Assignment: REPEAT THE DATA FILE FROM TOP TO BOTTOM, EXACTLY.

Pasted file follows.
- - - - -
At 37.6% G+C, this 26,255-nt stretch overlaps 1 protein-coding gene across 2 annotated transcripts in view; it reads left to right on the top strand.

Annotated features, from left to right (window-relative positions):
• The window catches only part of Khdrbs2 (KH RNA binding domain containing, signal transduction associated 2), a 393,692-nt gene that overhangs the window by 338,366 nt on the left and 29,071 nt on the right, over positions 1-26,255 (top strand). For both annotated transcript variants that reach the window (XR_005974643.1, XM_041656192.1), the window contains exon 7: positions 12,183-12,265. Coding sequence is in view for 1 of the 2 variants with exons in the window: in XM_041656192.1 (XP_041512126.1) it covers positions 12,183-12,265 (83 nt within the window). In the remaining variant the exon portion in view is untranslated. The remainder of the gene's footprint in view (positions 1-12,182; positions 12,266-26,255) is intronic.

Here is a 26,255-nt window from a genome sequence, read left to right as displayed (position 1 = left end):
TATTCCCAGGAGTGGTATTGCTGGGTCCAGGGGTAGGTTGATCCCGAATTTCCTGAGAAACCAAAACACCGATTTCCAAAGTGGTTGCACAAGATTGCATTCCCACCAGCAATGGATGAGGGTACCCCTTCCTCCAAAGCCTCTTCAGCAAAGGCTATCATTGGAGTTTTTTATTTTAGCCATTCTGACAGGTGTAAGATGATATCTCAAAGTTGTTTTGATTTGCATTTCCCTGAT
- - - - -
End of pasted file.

At 37.6% G+C, this 26,255-nt stretch overlaps 1 protein-coding gene across 2 annotated transcripts in view; it reads left to right on the top strand.

Annotated features, from left to right (window-relative positions):
• The window catches only part of Khdrbs2 (KH RNA binding domain containing, signal transduction associated 2), a 393,692-nt gene that overhangs the window by 338,366 nt on the left and 29,071 nt on the right, over positions 1-26,255 (top strand). For both annotated transcript variants that reach the window (XR_005974643.1, XM_041656192.1), the window contains exon 7: positions 12,183-12,265. Coding sequence is in view for 1 of the 2 variants with exons in the window: in XM_041656192.1 (XP_041512126.1) it covers positions 12,183-12,265 (83 nt within the window). In the remaining variant the exon portion in view is untranslated. The remainder of the gene's footprint in view (positions 1-12,182; positions 12,266-26,255) is intronic.

Here is a 26,255-nt window from a genome sequence, read left to right as displayed (position 1 = left end):
TATTCCCAGGAGTGGTATTGCTGGGTCCAGGGGTAGGTTGATCCCGAATTTCCTGAGAAACCAAAACACCGATTTCCAAAGTGGTTGCACAAGATTGCATTCCCACCAGCAATGGATGAGGGTACCCCTTCCTCCAAAGCCTCTTCAGCAAAGGCTATCATTGGAGTTTTTTATTTTAGCCATTCTGACAGGTGTAAGATGATATCTCAAAGTTGTTTTGATTTGCATTTCCCTGAT